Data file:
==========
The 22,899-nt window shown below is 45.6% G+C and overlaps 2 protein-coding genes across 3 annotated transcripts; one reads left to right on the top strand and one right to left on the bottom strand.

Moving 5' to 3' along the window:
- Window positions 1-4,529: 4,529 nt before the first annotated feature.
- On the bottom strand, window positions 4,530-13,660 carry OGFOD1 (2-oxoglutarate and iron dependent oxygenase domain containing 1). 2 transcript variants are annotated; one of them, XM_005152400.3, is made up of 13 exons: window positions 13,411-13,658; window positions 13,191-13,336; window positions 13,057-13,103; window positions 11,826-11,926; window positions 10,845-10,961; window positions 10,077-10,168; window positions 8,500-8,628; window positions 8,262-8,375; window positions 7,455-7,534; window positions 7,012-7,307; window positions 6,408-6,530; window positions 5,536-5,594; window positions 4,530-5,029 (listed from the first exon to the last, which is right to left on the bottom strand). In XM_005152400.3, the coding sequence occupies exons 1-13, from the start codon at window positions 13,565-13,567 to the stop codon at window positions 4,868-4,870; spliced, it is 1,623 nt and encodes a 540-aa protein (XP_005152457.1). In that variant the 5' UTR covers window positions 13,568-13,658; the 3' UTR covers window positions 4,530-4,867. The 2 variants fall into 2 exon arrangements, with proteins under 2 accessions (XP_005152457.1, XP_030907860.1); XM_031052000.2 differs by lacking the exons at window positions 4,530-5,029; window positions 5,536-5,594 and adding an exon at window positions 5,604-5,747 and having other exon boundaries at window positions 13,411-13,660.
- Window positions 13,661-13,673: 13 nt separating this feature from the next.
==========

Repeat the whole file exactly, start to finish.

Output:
The 22,899-nt window shown below is 45.6% G+C and overlaps 2 protein-coding genes across 3 annotated transcripts; one reads left to right on the top strand and one right to left on the bottom strand.

Moving 5' to 3' along the window:
- Window positions 1-4,529: 4,529 nt before the first annotated feature.
- On the bottom strand, window positions 4,530-13,660 carry OGFOD1 (2-oxoglutarate and iron dependent oxygenase domain containing 1). 2 transcript variants are annotated; one of them, XM_005152400.3, is made up of 13 exons: window positions 13,411-13,658; window positions 13,191-13,336; window positions 13,057-13,103; window positions 11,826-11,926; window positions 10,845-10,961; window positions 10,077-10,168; window positions 8,500-8,628; window positions 8,262-8,375; window positions 7,455-7,534; window positions 7,012-7,307; window positions 6,408-6,530; window positions 5,536-5,594; window positions 4,530-5,029 (listed from the first exon to the last, which is right to left on the bottom strand). In XM_005152400.3, the coding sequence occupies exons 1-13, from the start codon at window positions 13,565-13,567 to the stop codon at window positions 4,868-4,870; spliced, it is 1,623 nt and encodes a 540-aa protein (XP_005152457.1). In that variant the 5' UTR covers window positions 13,568-13,658; the 3' UTR covers window positions 4,530-4,867. The 2 variants fall into 2 exon arrangements, with proteins under 2 accessions (XP_005152457.1, XP_030907860.1); XM_031052000.2 differs by lacking the exons at window positions 4,530-5,029; window positions 5,536-5,594 and adding an exon at window positions 5,604-5,747 and having other exon boundaries at window positions 13,411-13,660.
- Window positions 13,661-13,673: 13 nt separating this feature from the next.